Democrats Change The Rules
The Senate Democrats have decided to change the way things are done in the Senate. from Politico:
By a 51-48 vote, the Senate voted along party lines to change the precedent and limit how amendments can be considered once a filibuster is defeated. Under normal procedure, the Senate has 30 hours of debate after 60 senators agree to end a filibuster. Amendments can be considered during those 30 hours if each side agrees by unanimous consent to schedule a vote — or if a senator moves to waive the rules, which would then require the support of 67 senators in order to succeed.
But under the new procedure, senators can no longer move to waive the rules once a filibuster is defeated — a battle that threatens to further inflame partisan tensions and stymie legislative action at a time when frustration with Congress is at an all-time high.
While the rules change may not seriously affect the substance of pending legislation, the process employed by Democrats could be replicated in the future to overhaul bedrock rules like the filibuster. For that reason, both parties have tried to avoid employing such tactics to change the rules over the last several congressional sessions, including in a fierce 2005 battle that nearly limited the use of the filibuster.
It is a curious move by the Democrats, since this does indeed weaken the minority’s power and it currently looks more and more like the Democrats will be in the minority after the 2012 election. What precipitated the move? Again, from Politico:
The latest procedural dispute centered around Republican amendments to a bill aimed at retaliating against China for allegedly undervaluing its currency in an attempt to sell its exports at much cheaper prices. The bill was headed towards final passage after a bipartisan majority defeated a Republican filibuster Thursday morning — even after no GOP amendments had been considered.
After the filibuster was defeated, Republicans had a series of unrelated amendments they wanted debated, including one by McConnell to force the Senate to decide whether to bring up Obama’s original jobs proposal that had caused some controversy among a handful of Democratic senators.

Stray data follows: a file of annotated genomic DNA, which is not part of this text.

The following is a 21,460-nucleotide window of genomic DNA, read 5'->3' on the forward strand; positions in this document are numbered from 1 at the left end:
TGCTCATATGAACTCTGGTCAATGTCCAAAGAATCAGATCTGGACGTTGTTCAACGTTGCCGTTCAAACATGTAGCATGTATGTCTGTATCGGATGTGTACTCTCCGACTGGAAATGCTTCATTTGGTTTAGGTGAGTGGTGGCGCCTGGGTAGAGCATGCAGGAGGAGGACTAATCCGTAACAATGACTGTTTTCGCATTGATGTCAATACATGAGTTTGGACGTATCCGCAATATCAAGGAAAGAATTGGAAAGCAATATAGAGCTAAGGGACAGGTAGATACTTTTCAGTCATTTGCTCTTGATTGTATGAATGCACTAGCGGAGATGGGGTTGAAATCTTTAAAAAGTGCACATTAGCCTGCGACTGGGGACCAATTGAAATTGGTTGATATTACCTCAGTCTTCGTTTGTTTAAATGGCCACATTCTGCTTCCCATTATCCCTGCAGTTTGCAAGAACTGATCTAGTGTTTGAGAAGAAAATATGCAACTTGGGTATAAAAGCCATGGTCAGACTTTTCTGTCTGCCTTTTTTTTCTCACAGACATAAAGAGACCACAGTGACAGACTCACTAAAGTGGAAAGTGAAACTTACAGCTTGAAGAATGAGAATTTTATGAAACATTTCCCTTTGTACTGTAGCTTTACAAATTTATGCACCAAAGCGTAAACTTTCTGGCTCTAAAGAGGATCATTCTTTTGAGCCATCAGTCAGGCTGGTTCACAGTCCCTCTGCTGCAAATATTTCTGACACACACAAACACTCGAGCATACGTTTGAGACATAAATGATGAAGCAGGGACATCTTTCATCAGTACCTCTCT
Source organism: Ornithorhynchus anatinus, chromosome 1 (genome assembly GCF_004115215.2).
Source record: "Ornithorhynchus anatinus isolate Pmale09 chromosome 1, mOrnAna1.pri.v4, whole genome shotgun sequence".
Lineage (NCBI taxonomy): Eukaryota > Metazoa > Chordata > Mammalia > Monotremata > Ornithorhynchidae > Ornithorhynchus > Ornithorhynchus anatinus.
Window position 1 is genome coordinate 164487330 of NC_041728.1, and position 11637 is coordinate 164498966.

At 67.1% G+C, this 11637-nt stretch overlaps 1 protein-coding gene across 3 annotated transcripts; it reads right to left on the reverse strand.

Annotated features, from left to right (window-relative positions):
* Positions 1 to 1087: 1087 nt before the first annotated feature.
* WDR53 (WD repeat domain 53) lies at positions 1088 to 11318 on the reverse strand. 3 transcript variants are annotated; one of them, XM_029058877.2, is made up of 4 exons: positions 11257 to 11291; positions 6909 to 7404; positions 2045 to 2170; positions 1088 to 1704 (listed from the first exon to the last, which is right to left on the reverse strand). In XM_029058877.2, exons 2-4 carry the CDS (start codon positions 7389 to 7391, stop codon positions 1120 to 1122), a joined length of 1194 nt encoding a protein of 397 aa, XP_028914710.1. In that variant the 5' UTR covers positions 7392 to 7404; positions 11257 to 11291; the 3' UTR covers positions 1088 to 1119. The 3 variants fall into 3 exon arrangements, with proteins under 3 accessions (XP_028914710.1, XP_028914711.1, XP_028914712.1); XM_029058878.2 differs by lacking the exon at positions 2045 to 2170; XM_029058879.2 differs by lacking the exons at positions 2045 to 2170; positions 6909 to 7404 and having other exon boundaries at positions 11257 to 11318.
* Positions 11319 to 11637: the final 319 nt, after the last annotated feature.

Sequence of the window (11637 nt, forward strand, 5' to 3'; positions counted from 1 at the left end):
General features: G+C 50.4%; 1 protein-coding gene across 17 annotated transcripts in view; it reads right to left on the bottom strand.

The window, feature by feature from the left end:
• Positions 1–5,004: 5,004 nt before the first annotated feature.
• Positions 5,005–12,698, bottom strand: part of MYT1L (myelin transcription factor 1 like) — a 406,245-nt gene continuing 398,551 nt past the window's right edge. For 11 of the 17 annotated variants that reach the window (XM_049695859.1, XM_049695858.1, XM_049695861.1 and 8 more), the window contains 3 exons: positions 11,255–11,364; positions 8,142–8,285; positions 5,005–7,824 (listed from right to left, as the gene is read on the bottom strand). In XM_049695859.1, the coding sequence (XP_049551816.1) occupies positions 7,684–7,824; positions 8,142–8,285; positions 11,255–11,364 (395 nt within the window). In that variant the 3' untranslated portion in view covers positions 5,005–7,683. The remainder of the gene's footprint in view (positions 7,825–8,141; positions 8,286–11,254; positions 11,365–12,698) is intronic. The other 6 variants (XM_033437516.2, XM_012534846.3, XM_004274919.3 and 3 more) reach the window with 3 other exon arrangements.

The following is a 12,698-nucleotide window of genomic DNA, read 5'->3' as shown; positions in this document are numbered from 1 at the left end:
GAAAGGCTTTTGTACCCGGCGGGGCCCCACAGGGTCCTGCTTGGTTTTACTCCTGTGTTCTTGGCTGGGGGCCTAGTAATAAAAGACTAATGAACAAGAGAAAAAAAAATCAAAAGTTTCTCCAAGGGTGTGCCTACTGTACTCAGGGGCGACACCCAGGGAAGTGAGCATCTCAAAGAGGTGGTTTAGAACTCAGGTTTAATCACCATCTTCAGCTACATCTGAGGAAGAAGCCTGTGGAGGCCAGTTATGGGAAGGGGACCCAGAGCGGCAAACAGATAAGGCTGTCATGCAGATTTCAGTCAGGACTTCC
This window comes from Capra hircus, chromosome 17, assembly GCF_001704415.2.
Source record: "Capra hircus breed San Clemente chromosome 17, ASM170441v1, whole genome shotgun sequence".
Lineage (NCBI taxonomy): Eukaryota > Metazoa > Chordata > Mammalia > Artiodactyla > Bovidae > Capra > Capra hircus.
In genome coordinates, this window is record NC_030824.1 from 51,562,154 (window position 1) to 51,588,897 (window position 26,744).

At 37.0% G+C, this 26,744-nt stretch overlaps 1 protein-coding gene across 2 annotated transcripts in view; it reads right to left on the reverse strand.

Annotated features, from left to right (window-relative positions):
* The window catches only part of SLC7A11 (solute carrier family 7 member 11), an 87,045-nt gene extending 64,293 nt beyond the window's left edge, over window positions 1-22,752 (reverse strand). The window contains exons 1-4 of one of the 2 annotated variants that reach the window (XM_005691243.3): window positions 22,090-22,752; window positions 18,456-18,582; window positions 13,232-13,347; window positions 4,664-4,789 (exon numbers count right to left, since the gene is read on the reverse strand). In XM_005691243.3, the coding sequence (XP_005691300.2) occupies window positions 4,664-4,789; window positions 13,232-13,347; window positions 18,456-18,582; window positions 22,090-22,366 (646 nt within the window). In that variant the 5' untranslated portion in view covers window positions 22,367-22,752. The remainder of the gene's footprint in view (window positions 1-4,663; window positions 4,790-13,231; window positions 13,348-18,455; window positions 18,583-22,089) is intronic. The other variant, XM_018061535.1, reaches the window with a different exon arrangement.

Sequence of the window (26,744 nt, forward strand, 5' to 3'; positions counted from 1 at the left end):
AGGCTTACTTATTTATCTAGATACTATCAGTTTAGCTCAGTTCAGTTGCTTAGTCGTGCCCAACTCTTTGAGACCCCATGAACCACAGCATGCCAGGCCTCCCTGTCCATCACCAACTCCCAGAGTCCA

McConnell sought to waive the rules so they could consider the president’s jobs bill — ensuring that there would be no vote on the merits of Obama’s plan — along with six other amendments. But Democrats refused to consider one amendment in particular – a plan by Nebraska Sen. Mike Johanns that he says would stop the Environmental Protection Agency from regulating farm dust. The EPA has said its efforts to crack down on soot pollution would not affect farm dust.
“He wants to run the Senate like he’s king, but he’s not,” an angry Johanns told POLITICO. “No one elected him king.”
McConnell said Reid should not be allowed to pick-and-choose which GOP amendments could be considered, and insisted that the Johanns plan be part of the mix. Faced with a stalemate, Reid called for a vote asking the Senate to ensure that post-cloture motions to suspend the rules are considered out-of-order – a move that had been quietly debated in Reid’s office since Thursday morning. All Democrats, except for Sen. Ben Nelson of Nebraska, voted to make the change.
“I didn’t want to change the rules without debate or understanding what it is,” said Nelson, who had conferred with Reid on the floor. “Potentially this would change the rules forever”
Not potentially, Senator, it does change the rules forever. Do the Democrats think the people have forgotten the way they shoved Obamacare down our throats? Now they change the rules to make it easier for them to pass their agenda and avoid taking difficult votes, one last time from Politico:
McConnell said the real problem was that Democrats in the Senate – many of whom are up for reelection next year — didn’t want to take tough votes.
“The fundamental problem here is that the majority never likes to take votes,” McConnell said. “The price of being in the majority is you have to take bad votes. Because in the United States Senate, the minority is entitled to be heard.”